MMB: I hope you don’t mind me asking but you have a degree in music, so how come you end up in management?
DP: Oh! Well [he laughs]! The first thing is that a degree in music is very different from going to a music college to study an instrument. Actually, it’s very, very clear to me why I ended up in management. My degree in music was because I loved and adored music but when I went to Cambridge I met with lots of fantastic musicians. It was really good for me to see that I was absolutely not of the quality as a performer to succeed in music but I always thought it would be lovely still to be involved with music. I think that one of the great things about my career that I enjoy is that I have music and the arts all around me without actually having to get up on stage and perform, which audiences are grateful for too! [He laughs].
MMB: 2013 is the final year of Vladimir Jurowski as Glyndebourne’s Music Director – a very talented, charismatic conductor. In your opinion, what has Mr Jurowski done for Glyndebourne? What do you think is his legacy?
DP: Oh! Wow! That’s so hard to say. I was very, very fortunate that the appointment of Vladimir Jurowski was made by my predecessor, Nicholas Snowman, before I came here but his [Jurowski’s] reputation as one of those really exciting conductors already came before him. I mean it was a huge coup for Glyndebourne – and I can take no credit for it – to get Vladimir to be our music director. I think that what I have benefited from is the most fantastic partnership over the last twelve, thirteen years with him. What Vladimir has done is: He has assimilated what Glyndebourne is about. There has been the most marvellous fit between his own personality and what Glyndebourne represents. Vladimir is all about the quality of the work that he does. It’s not about the fame, it’s not about the power, it’s not about egos, it’s about producing really fantastic quality work and that is what Glyndebourne is about as well. I think what Vladimir has done in his time here is really to reinforce the core values that Glyndebourne has. I’m saying to a lot of people that there’s a really fine summing up of this, which is the last performance that Vladimir does at Glyndebourne, as music director: He will be conducting the members of the chorus in a new work by our young composer in residence, in a little studio that seats 120 people here at Glyndebourne. I think that ticks every box for him and for us. It’s about experimentation, it’s about working with young singers, it’s about doing things in a very different setting. He could have gone out with fireworks and a big production on the main stage but actually what he’s doing – and that’s absolutely his choice – is to do something which is about the spirit of the place.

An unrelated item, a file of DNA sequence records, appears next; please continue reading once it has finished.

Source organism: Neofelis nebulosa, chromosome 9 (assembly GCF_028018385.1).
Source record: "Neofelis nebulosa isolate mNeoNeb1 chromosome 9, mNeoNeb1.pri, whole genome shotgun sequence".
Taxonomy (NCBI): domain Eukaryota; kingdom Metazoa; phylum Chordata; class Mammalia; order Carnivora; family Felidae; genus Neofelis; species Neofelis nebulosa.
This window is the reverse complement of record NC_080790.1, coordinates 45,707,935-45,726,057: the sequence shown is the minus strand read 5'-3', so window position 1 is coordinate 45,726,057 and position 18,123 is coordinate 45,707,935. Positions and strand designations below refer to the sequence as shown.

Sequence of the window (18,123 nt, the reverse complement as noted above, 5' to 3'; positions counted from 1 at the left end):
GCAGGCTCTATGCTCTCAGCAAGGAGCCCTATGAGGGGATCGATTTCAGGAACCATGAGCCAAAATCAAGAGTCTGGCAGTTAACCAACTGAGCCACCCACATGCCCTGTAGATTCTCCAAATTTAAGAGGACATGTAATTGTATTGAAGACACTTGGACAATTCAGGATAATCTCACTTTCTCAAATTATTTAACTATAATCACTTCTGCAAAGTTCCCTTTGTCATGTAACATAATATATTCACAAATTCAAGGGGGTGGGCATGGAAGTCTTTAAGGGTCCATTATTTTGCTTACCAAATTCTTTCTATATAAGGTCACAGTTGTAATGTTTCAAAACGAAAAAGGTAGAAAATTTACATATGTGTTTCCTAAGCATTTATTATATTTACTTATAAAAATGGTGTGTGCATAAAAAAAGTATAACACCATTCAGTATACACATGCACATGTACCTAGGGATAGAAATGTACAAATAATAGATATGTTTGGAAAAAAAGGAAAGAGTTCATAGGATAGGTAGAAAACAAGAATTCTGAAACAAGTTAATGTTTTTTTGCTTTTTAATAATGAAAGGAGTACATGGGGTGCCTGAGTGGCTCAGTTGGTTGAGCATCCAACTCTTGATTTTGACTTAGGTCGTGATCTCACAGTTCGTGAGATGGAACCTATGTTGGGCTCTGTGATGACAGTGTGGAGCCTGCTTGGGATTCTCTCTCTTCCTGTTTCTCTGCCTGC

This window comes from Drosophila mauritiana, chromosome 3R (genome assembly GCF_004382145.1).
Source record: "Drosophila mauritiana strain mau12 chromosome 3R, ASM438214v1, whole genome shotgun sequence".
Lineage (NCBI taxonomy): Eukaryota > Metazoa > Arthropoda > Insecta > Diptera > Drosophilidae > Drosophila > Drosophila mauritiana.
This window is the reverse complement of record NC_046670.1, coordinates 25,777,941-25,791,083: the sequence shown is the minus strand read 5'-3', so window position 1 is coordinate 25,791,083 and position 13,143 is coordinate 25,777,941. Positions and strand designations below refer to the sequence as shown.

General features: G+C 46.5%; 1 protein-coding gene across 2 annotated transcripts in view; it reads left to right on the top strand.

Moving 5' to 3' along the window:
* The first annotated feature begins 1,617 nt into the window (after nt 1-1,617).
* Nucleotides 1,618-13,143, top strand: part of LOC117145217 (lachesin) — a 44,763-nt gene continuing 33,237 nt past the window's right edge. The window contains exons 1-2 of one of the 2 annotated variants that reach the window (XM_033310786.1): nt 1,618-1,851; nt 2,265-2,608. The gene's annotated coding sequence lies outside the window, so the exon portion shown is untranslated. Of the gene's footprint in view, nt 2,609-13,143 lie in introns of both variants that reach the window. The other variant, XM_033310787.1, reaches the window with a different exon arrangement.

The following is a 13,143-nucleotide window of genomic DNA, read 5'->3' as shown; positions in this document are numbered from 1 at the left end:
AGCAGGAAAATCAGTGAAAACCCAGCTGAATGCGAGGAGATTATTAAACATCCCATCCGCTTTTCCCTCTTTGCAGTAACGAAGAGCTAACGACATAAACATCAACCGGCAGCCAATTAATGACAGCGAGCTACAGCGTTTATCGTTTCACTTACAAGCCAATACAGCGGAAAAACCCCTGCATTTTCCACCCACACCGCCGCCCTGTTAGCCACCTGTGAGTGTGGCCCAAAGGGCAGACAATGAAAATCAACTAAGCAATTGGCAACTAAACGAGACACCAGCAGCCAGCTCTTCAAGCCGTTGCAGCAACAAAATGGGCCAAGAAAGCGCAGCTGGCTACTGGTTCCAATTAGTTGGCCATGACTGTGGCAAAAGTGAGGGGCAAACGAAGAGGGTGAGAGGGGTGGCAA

MMB: Very interesting! By the way, do you already know who his successor is going to be?
DP: Yes, we do. Robin Ticciati will be the music director from 2014, which is also very exciting for us.
MMB: Let’s now talk about this year’s Festival. 2013 celebrates the birth of three major composers: Verdi, Wagner – both born in 1813 – and Britten born in 1913. In your introductory note to this year’s festival brochure, you state and I quote:
DP: Oh! Dear![He smiles].
MMB: “Festival 2013 celebrates anniversaries of composers who are intrinsically linked with Glyndebourne’s history.” Would you please explain why Verdi, Wagner and Britten are so closely linked with Glyndebourne?
DP: Well, I suppose, in a way, if you go back a little bit in Glyndebourne’s history…Well, let’s take Verdi, for example. One of the things that Glyndebourne has done is not only that we premiered very important operas but I think we brought back into the frame certain pieces that had fallen slightly into neglect; probably, the most famous one that people think of is Mozart’s Così fan tutte, which Glyndebourne Festival presented right at the beginning of its history. At that time, it was not a well-loved or -known Mozart opera; of course it’s now one of the best known! Going back to Verdi, his Macbeth was another similar opera that Glyndebourne put on quite early in its history. At the time, Macbeth was not a valued piece in quite the same way as it is now. That was the start of a number of Verdi productions at Glyndebourne, including various productions of Falstaff, La Traviata, Simon Boccanegra and Otello. So, there has been a running theme of Verdi at Glyndebourne since that first Macbeth. The date of it I can’t really remember but it was a very important moment. Britten, again, came right early on in the Festival’s history because this is the house that gave the first performances of both Albert Herring and The Rape of Lucretia. So, there was a strong relationship between Britten and this house. It should be said that Britten had a bit of a falling out with Glyndebourne or particularly with John Christie after those performances. It’s interesting and quite a well-documented fact that Benjamin Britten and John Christie did not see eye to eye. But then there’s been this rather nice revival of Britten here post Britten’s death and post John Christie’s death, I suppose, with Peter Hall’s wonderful productions of Midsummer Night’s Dream, another production of Albert Herring and, more recently of course, productions of Billy Budd and The Turn of the Screw. So they [Verdi and Britten] have both been composers with a regular history of performance at Glyndebourne.